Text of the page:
Photo ©Puntarelle&Co


Native to India, the Aubergine is not the easiest vegetable to grow in the UK.  It needs sun, and lots of it.  As a result, here it is mostly grown under glass.  At this time of year we rely on Italy for our supplies.  A member of the Solanum family, which includes tomatoes and potatoes, it comes in a variety of shapes and sizes in colours of white, violette, darkest purple/black and mottled plum, green and yellow. 

Slicing into an aubergine reveals a white slightly spongy textured flesh that offers no temptation to eat raw.  Its blandness is transformed by olive oil, lots, and fierce heat which brings a smokiness to its then silky texture.  Tomatoes, onions, herbs and spices are the way to go. 

It’s the start of Summer and that means barbecues will be coming out up and down the country.  Here are a few recipe ideas for barbecuing, grilling or roasting the large Violette Sicilian Aubergines we have for you this week.


Sicilian Warm Vegetable Salad

Brush whole or halved aubergines, whole peppers and unpeeled flat pink onions with olive oil and place over the barbecue (or grill or roast) until the skins are well charred and the flesh soft.  Peel the skins from all the vegetables, chop the flesh roughly and season with salt and pepper.  Toss in an olive oil and lemon/vinegar dressing.  Serve warm with crusty bread or as an accompaniment to meat or fish.


Fried Aubergine

Slice aubergines fairly thickly, salt and leave for 30 minutes then dry on kitchen paper.  Dip in flour and fry in hot olive oil (190C is considered safe for olive oil).  Tasty on their own but particularly good served with a sauce like mayonnaise, maybe flavoured with chopped herbs, or the Greek garlic, bread and almond sauce Skordalia.


Aubergine Fritters

Slice aubergines fairly thickly, salt and leave for 30 minutes then dry on kitchen paper.  Dip in a light fritter batter- 100g plain flour, pinch salt, 1 egg, 350ml water or milk – shallow or deep fry until golden and serve with lemon wedges.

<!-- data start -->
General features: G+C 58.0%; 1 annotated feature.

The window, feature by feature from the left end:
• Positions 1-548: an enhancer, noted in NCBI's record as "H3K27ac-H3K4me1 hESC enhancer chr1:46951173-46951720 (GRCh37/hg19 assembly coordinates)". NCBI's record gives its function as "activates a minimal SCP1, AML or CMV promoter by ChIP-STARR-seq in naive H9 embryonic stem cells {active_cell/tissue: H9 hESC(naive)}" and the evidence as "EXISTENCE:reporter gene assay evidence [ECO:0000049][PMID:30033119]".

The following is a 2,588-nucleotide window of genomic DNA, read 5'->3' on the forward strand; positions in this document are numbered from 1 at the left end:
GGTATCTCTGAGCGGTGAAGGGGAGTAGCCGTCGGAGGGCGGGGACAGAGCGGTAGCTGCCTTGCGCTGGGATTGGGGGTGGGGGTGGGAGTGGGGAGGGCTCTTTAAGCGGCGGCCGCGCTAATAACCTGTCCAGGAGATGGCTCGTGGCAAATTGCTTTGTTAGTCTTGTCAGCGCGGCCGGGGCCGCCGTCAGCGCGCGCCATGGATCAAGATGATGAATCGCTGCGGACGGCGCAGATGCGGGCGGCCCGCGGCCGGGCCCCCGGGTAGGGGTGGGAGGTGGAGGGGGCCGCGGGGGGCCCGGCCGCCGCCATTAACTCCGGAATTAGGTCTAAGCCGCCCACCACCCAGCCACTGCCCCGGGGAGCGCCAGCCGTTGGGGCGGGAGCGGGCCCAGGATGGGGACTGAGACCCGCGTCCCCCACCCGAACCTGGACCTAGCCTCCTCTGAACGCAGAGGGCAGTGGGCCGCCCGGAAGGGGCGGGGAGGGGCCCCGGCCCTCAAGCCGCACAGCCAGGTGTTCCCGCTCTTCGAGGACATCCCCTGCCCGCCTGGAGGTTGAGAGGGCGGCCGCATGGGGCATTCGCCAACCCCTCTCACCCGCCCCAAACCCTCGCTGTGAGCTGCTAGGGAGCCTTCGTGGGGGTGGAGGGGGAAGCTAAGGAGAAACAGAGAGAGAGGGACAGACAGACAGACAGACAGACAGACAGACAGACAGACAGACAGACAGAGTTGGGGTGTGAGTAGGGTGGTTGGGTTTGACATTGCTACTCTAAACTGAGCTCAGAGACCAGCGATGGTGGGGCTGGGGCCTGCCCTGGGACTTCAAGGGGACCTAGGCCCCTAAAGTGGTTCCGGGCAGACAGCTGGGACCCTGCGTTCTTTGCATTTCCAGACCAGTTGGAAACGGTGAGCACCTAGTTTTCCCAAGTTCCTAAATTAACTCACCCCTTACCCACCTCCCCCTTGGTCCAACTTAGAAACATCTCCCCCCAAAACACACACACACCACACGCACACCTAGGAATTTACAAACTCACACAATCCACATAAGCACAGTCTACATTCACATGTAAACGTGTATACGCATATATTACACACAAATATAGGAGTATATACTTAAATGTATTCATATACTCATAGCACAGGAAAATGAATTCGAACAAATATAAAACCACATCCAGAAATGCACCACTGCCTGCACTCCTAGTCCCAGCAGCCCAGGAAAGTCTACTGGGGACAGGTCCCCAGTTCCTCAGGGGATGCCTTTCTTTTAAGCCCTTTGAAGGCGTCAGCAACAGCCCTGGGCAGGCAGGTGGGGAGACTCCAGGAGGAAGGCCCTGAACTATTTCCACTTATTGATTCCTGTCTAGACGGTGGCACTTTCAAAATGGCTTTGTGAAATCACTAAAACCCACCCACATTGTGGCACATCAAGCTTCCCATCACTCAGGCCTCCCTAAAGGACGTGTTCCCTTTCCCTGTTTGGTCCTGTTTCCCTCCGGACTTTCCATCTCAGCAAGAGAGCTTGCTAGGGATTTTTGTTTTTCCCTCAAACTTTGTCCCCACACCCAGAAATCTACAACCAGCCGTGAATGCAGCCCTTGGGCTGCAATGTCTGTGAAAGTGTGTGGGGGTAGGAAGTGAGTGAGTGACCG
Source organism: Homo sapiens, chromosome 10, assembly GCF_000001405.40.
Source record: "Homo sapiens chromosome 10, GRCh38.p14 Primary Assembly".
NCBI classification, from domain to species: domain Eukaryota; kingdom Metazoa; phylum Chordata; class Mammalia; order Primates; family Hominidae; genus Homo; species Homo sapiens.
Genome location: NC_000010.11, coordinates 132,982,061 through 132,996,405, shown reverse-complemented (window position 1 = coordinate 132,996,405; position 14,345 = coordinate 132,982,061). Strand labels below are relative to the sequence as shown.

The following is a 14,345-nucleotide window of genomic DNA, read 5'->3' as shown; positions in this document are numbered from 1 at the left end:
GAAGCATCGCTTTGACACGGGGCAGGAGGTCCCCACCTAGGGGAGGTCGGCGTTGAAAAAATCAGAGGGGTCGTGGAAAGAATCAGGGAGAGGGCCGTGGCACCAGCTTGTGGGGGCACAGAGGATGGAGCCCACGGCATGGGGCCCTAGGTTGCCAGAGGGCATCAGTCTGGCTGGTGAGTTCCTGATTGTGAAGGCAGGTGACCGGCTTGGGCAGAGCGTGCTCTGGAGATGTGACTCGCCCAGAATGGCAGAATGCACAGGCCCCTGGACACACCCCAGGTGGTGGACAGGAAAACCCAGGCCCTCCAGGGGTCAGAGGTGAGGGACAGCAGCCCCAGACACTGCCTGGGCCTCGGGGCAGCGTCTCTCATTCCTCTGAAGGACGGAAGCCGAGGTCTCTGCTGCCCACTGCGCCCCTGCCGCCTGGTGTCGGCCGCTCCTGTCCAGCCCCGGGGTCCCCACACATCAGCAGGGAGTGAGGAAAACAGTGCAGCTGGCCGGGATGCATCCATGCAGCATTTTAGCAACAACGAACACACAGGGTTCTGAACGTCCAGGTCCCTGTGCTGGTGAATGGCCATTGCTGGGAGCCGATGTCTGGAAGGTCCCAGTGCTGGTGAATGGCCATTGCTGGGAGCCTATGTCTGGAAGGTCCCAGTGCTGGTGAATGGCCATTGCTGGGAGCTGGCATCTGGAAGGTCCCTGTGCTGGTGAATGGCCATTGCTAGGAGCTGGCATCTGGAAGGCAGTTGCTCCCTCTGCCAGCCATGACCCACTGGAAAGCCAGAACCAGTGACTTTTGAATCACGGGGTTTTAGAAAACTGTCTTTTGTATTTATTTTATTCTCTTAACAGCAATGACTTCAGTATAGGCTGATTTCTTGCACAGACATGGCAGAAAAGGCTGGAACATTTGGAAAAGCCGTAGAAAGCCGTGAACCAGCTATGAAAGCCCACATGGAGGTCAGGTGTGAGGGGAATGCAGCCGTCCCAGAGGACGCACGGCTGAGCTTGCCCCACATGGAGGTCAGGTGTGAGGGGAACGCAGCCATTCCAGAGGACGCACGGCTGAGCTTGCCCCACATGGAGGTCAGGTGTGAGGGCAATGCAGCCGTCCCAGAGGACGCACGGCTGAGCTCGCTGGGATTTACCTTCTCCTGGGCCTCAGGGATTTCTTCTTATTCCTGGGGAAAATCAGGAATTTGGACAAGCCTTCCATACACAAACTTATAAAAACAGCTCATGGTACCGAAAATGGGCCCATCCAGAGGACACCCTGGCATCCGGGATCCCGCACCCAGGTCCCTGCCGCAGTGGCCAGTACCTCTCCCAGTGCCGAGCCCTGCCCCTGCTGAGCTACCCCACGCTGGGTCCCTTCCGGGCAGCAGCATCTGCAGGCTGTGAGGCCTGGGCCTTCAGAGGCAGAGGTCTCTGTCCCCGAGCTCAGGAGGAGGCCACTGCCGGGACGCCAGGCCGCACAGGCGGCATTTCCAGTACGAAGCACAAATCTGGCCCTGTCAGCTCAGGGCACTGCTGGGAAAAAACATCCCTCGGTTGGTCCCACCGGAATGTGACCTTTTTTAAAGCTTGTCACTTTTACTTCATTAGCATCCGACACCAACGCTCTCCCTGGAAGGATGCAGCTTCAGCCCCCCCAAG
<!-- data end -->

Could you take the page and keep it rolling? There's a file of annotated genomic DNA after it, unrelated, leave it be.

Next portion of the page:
Grilled Aubergine with a Green Sauce

Slice the aubergine lengthwise thickly, brush with olive oil and season with salt and pepper.  Barbecue or cook on a griddle until soft and browned on both sides.  Chop a handful each of herbs - parsley, mint and basil are good - and mix with a crushed clove of garlic.  Add about 60ml of olive oil slowly while stirring then a squeeze of lemon.  Spoon the sauce over the cooked aubergine.  Good with bread or alongside cold meats.


Aubergines, Tomato and Parmesan cheese bake

Slice the aubergine thickly, brush with oil and grill on both sides until soft and browned (or cook on a baking tray in the oven).  Heat a little olive oil, add a chopped clove of garlic and cook just to soften.  Add chopped tomatoes and a cook for 15 minutes.  Oil a baking dish, add the cooked aubergine slices, then the tomato sauce.  Top with parmesan and bake in a hot oven for 15-20 minutes.   

Nigel Slater has a recipe in which he pairs aubergine successfully with cream.  You can find Baked Aubergine with thyme and cream in his book Tender Volume I.

Then there’s Honey & Co’s Aubergine Sabich which is basically Pitta bread stuffed with roasted slices of aubergine, a spoonful of tahini and a fried egg – a dish I could eat at any time of day.  You’ll find the recipe for that on page 230 of Honey & Co Food from the Middle East by Sarit Packer & Itamar Srulovich.

Time to roll out that Barbecue.

Photo ©Puntarelle&Co

Photo ©Puntarelle&Co